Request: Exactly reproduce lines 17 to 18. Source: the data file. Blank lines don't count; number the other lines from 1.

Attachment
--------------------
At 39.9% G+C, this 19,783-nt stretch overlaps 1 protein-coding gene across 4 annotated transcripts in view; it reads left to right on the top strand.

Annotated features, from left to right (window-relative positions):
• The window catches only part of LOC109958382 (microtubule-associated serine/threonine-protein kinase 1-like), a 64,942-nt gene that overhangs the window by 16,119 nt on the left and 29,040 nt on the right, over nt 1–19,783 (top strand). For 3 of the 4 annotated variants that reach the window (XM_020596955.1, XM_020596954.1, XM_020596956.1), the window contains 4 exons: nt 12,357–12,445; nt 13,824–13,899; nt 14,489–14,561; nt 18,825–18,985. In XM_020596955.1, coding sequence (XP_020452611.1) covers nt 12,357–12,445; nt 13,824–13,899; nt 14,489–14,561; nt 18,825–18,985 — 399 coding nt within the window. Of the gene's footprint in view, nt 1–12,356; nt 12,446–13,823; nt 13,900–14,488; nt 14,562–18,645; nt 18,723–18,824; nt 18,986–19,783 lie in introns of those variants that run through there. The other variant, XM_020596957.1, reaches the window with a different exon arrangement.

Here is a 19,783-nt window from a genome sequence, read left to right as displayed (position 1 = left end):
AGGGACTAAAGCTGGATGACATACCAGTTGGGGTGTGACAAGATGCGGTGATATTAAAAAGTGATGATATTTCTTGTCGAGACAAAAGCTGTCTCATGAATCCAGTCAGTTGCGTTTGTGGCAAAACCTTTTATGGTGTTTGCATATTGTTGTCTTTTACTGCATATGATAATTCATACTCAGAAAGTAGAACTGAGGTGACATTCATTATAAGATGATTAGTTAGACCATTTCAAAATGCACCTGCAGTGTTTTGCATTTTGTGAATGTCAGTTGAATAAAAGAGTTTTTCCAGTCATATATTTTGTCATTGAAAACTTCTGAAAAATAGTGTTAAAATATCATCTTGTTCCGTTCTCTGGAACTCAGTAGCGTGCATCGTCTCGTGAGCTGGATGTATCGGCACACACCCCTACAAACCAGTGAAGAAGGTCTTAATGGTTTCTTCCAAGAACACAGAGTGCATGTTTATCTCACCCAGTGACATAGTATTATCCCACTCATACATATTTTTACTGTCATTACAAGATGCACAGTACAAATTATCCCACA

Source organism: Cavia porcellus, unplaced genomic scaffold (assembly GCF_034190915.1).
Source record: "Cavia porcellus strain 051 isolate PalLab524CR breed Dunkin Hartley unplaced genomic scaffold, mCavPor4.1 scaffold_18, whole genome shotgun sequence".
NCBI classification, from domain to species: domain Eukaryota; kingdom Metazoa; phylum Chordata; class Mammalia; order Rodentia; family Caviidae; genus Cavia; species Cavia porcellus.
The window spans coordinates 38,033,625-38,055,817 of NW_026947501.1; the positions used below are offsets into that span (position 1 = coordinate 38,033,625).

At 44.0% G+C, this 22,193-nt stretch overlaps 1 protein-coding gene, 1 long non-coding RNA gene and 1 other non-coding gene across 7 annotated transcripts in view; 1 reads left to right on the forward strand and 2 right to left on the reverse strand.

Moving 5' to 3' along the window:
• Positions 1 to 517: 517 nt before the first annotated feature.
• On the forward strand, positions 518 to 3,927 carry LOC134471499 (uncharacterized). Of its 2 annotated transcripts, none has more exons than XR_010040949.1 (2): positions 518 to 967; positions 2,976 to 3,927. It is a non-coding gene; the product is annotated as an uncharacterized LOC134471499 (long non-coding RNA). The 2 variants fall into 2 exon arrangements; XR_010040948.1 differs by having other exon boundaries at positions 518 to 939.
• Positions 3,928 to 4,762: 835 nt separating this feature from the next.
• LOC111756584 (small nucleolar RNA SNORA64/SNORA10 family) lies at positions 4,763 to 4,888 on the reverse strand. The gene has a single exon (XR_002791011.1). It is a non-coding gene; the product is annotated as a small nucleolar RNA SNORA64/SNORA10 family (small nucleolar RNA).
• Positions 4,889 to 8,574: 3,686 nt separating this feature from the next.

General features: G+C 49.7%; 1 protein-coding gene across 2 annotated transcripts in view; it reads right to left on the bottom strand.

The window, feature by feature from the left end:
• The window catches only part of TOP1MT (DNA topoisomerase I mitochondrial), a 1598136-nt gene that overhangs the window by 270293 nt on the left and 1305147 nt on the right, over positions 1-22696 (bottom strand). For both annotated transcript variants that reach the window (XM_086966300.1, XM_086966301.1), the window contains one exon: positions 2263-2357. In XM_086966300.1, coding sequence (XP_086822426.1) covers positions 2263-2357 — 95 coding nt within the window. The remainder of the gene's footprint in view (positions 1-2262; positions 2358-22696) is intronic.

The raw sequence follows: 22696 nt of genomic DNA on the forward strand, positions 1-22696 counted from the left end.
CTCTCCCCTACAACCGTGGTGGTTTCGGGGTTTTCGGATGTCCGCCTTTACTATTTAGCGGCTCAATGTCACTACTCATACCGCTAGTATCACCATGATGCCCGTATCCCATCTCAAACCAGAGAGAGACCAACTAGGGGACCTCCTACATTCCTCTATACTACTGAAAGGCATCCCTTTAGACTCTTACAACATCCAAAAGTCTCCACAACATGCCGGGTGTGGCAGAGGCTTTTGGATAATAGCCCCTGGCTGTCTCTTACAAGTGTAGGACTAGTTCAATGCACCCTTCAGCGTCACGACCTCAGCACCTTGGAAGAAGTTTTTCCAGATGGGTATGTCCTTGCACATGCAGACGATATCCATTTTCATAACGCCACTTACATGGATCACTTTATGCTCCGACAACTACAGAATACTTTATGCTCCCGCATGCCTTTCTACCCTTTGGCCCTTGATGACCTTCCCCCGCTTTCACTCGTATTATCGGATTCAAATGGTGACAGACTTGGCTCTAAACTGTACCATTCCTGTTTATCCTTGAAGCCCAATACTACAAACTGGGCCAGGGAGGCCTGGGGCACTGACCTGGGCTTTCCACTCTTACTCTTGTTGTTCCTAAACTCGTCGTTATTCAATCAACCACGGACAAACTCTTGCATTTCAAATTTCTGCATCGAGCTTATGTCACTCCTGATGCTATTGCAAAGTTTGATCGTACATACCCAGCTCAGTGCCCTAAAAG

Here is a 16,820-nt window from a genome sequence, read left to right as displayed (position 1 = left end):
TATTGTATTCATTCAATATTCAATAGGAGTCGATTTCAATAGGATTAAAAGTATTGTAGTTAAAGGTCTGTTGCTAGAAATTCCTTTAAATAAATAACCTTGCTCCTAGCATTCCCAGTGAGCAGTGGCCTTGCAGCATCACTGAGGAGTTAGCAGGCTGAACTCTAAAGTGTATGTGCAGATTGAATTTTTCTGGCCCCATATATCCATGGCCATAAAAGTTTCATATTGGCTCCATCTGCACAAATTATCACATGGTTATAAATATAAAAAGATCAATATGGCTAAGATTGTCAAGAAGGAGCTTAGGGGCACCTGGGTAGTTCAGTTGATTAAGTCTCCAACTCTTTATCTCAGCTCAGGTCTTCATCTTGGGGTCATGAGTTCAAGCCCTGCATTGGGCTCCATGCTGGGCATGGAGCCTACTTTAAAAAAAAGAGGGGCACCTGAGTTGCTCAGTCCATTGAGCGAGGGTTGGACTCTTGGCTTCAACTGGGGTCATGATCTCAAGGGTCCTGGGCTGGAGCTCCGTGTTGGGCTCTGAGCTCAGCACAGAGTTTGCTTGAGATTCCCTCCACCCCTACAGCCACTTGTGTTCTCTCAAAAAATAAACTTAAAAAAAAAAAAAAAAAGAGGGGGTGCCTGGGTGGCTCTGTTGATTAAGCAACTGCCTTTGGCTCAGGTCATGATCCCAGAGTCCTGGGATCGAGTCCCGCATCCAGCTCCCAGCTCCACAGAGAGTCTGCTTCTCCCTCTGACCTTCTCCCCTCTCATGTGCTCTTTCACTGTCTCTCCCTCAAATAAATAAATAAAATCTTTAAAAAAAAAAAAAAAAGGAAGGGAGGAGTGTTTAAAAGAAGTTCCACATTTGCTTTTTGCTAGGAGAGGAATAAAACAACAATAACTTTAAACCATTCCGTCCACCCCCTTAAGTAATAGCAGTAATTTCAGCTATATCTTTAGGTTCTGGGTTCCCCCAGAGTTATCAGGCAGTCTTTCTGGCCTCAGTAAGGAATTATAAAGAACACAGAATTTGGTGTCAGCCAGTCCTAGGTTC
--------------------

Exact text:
General features: G+C 49.7%; 1 protein-coding gene across 2 annotated transcripts in view; it reads right to left on the bottom strand.

The window, feature by feature from the left end: